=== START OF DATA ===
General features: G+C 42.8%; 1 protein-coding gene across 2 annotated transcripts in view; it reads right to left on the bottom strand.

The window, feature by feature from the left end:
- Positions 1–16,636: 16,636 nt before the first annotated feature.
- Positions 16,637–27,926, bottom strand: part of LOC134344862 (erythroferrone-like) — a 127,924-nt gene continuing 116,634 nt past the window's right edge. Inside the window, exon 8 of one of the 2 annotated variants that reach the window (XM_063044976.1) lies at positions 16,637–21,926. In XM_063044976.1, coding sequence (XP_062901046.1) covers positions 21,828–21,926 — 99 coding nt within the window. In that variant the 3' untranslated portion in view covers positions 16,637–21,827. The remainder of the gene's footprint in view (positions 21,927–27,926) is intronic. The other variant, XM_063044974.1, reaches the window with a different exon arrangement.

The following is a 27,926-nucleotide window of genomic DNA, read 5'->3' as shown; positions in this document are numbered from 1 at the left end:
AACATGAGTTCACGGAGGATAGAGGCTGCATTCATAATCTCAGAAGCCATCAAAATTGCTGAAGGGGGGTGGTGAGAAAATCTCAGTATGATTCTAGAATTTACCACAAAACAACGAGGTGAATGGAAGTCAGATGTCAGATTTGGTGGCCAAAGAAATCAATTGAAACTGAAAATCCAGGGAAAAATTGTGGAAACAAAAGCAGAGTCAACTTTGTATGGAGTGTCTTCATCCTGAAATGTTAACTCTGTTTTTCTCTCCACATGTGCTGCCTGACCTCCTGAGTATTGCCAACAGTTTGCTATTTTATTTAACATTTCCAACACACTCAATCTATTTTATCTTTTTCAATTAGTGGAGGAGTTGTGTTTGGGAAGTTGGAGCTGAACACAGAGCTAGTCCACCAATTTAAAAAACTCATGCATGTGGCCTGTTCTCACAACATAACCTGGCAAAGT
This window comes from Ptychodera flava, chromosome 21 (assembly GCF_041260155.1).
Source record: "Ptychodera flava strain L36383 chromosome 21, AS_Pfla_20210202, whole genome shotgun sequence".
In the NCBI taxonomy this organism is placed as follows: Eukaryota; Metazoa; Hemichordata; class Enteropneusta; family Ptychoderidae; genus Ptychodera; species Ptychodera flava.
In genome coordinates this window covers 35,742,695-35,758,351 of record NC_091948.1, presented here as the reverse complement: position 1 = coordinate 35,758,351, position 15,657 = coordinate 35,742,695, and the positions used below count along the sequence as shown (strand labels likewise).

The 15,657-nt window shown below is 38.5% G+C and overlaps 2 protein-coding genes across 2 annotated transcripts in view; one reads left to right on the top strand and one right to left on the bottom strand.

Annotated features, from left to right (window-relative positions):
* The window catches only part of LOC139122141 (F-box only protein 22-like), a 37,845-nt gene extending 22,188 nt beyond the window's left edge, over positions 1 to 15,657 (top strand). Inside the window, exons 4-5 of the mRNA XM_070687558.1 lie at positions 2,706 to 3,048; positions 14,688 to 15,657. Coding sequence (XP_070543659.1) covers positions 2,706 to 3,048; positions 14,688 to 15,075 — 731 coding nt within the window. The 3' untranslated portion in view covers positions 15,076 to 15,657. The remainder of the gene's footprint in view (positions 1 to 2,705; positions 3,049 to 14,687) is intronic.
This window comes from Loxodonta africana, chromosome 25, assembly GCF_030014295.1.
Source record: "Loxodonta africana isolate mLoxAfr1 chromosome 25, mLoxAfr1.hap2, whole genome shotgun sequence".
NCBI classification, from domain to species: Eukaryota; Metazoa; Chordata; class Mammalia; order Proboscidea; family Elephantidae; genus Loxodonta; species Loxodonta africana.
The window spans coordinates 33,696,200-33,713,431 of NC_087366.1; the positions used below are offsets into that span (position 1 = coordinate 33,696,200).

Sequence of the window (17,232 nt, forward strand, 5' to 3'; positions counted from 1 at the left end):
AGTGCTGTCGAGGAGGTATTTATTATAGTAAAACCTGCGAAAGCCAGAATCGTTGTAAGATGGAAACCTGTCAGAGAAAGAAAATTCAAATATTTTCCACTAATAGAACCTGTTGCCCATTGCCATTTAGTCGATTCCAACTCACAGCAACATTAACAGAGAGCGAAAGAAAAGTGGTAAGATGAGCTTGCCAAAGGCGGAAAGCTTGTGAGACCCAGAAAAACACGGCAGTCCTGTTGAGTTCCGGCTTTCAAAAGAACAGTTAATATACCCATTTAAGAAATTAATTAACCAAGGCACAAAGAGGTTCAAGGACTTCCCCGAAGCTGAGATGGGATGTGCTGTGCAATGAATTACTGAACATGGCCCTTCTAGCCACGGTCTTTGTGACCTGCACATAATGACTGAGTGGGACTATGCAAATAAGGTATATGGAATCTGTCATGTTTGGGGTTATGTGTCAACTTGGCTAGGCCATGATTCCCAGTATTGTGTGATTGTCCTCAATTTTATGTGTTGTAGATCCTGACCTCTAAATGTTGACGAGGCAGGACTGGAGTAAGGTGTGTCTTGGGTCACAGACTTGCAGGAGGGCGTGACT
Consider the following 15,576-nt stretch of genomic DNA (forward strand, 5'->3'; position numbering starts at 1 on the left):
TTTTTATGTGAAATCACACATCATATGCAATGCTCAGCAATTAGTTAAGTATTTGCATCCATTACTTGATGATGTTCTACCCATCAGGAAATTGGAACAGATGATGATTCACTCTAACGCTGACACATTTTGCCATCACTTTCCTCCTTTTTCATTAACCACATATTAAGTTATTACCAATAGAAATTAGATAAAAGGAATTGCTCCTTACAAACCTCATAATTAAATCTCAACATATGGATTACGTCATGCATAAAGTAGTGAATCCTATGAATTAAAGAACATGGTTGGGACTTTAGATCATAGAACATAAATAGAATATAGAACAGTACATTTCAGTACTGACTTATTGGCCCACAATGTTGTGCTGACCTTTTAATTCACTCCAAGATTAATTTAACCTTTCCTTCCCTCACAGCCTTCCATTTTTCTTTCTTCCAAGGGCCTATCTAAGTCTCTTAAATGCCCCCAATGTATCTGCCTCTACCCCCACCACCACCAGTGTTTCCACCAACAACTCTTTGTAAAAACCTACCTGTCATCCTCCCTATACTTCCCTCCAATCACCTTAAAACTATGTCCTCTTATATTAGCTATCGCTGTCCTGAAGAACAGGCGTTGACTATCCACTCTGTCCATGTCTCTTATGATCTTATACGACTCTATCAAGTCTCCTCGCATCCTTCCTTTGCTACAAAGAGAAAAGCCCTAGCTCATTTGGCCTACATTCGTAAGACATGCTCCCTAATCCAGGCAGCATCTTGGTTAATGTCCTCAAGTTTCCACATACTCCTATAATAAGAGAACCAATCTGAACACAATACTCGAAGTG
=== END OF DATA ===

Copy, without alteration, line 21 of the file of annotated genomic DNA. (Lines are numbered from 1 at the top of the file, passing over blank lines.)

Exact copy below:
TTTTTATGTGAAATCACACATCATATGCAATGCTCAGCAATTAGTTAAGTATTTGCATCCATTACTTGATGATGTTCTACCCATCAGGAAATTGGAACAGATGATGATTCACTCTAACGCTGACACATTTTGCCATCACTTTCCTCCTTTTTCATTAACCACATATTAAGTTATTACCAATAGAAATTAGATAAAAGGAATTGCTCCTTACAAACCTCATAATTAAATCTCAACATATGGATTACGTCATGCATAAAGTAGTGAATCCTATGAATTAAAGAACATGGTTGGGACTTTAGATCATAGAACATAAATAGAATATAGAACAGTACATTTCAGTACTGACTTATTGGCCCACAATGTTGTGCTGACCTTTTAATTCACTCCAAGATTAATTTAACCTTTCCTTCCCTCACAGCCTTCCATTTTTCTTTCTTCCAAGGGCCTATCTAAGTCTCTTAAATGCCCCCAATGTATCTGCCTCTACCCCCACCACCACCAGTGTTTCCACCAACAACTCTTTGTAAAAACCTACCTGTCATCCTCCCTATACTTCCCTCCAATCACCTTAAAACTATGTCCTCTTATATTAGCTATCGCTGTCCTGAAGAACAGGCGTTGACTATCCACTCTGTCCATGTCTCTTATGATCTTATACGACTCTATCAAGTCTCCTCGCATCCTTCCTTTGCTACAAAGAGAAAAGCCCTAGCTCATTTGGCCTACATTCGTAAGACATGCTCCCTAATCCAGGCAGCATCTTGGTTAATGTCCTCAAGTTTCCACATACTCCTATAATAAGAGAACCAATCTGAACACAATACTCGAAGTG